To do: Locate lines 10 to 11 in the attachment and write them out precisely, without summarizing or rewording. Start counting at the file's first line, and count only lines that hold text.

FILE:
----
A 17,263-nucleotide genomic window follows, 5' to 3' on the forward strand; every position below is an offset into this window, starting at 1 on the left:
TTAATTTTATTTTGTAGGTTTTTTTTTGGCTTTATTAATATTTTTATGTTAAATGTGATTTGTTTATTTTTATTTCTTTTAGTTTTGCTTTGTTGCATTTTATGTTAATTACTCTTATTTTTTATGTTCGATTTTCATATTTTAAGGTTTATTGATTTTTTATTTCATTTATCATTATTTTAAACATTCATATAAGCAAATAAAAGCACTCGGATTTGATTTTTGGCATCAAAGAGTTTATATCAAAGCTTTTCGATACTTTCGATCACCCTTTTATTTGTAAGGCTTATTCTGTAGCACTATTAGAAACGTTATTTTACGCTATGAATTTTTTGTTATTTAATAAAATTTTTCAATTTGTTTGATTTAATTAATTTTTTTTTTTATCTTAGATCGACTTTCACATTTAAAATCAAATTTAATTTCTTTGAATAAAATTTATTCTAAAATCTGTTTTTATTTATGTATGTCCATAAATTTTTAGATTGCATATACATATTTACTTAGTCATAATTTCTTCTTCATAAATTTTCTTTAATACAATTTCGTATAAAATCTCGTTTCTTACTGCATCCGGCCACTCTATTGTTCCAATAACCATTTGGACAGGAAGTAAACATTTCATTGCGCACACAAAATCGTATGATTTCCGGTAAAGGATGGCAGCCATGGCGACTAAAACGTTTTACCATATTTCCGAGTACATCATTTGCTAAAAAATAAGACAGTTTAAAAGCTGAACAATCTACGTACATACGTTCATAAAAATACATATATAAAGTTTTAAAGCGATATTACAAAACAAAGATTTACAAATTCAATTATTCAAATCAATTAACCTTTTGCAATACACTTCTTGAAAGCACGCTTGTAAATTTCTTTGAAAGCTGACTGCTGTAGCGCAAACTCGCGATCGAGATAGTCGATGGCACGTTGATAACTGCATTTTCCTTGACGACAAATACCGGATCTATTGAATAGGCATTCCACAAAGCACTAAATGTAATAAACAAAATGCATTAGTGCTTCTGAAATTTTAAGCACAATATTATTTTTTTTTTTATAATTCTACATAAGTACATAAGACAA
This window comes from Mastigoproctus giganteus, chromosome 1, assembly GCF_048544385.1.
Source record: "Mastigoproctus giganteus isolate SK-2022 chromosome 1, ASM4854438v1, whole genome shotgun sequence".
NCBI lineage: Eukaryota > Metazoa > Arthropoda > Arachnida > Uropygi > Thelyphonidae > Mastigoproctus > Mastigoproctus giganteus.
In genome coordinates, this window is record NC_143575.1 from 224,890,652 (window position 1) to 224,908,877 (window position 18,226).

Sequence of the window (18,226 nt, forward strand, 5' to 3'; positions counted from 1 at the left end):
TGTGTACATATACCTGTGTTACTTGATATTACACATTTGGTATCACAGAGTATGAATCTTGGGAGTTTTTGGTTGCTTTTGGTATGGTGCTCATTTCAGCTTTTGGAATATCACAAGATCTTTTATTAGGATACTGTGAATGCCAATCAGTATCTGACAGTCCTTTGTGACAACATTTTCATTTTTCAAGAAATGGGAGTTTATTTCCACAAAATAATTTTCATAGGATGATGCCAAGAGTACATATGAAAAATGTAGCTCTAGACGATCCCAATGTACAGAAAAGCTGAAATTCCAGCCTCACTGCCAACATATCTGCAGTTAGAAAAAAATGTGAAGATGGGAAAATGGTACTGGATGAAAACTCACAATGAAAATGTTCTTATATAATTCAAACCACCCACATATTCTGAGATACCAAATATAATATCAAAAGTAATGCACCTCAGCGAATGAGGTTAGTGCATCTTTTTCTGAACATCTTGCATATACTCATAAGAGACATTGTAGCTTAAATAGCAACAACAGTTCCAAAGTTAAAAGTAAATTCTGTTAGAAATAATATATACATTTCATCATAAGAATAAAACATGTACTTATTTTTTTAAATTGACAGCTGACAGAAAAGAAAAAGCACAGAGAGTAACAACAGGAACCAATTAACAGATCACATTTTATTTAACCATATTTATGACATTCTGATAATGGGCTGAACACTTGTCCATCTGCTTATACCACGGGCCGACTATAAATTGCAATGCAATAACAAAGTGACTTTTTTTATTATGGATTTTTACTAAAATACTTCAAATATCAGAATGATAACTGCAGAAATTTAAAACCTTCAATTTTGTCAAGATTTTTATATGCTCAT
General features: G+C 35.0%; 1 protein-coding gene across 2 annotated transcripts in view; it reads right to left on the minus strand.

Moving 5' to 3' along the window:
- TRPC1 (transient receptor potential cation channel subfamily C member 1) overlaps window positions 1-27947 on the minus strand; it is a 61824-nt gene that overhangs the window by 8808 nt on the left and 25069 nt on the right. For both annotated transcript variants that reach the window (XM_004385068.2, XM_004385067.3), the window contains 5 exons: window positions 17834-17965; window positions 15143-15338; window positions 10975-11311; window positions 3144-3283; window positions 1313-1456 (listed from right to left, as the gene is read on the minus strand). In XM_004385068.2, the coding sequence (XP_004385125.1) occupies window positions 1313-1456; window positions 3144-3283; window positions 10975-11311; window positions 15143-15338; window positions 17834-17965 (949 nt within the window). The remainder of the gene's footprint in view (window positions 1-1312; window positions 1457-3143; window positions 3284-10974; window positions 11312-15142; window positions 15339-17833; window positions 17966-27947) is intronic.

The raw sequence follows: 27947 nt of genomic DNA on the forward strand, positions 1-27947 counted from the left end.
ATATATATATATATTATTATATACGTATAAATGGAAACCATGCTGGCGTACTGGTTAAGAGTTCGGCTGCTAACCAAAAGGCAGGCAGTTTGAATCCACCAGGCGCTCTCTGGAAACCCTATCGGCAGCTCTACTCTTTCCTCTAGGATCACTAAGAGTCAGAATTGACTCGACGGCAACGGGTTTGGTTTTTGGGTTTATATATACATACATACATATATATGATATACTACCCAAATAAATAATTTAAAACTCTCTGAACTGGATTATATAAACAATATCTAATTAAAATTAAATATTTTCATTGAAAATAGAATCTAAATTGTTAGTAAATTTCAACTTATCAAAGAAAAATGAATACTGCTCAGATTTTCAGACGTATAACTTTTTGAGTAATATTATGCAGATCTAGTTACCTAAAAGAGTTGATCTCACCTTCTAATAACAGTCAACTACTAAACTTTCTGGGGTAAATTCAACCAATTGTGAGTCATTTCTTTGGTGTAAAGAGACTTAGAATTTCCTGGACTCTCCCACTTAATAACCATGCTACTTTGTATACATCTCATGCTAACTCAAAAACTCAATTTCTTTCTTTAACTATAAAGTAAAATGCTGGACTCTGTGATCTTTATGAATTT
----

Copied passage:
Moving 5' to 3' along the window:
- TRPC1 (transient receptor potential cation channel subfamily C member 1) overlaps window positions 1-27947 on the minus strand; it is a 61824-nt gene that overhangs the window by 8808 nt on the left and 25069 nt on the right. For both annotated transcript variants that reach the window (XM_004385068.2, XM_004385067.3), the window contains 5 exons: window positions 17834-17965; window positions 15143-15338; window positions 10975-11311; window positions 3144-3283; window positions 1313-1456 (listed from right to left, as the gene is read on the minus strand). In XM_004385068.2, the coding sequence (XP_004385125.1) occupies window positions 1313-1456; window positions 3144-3283; window positions 10975-11311; window positions 15143-15338; window positions 17834-17965 (949 nt within the window). The remainder of the gene's footprint in view (window positions 1-1312; window positions 1457-3143; window positions 3284-10974; window positions 11312-15142; window positions 15339-17833; window positions 17966-27947) is intronic.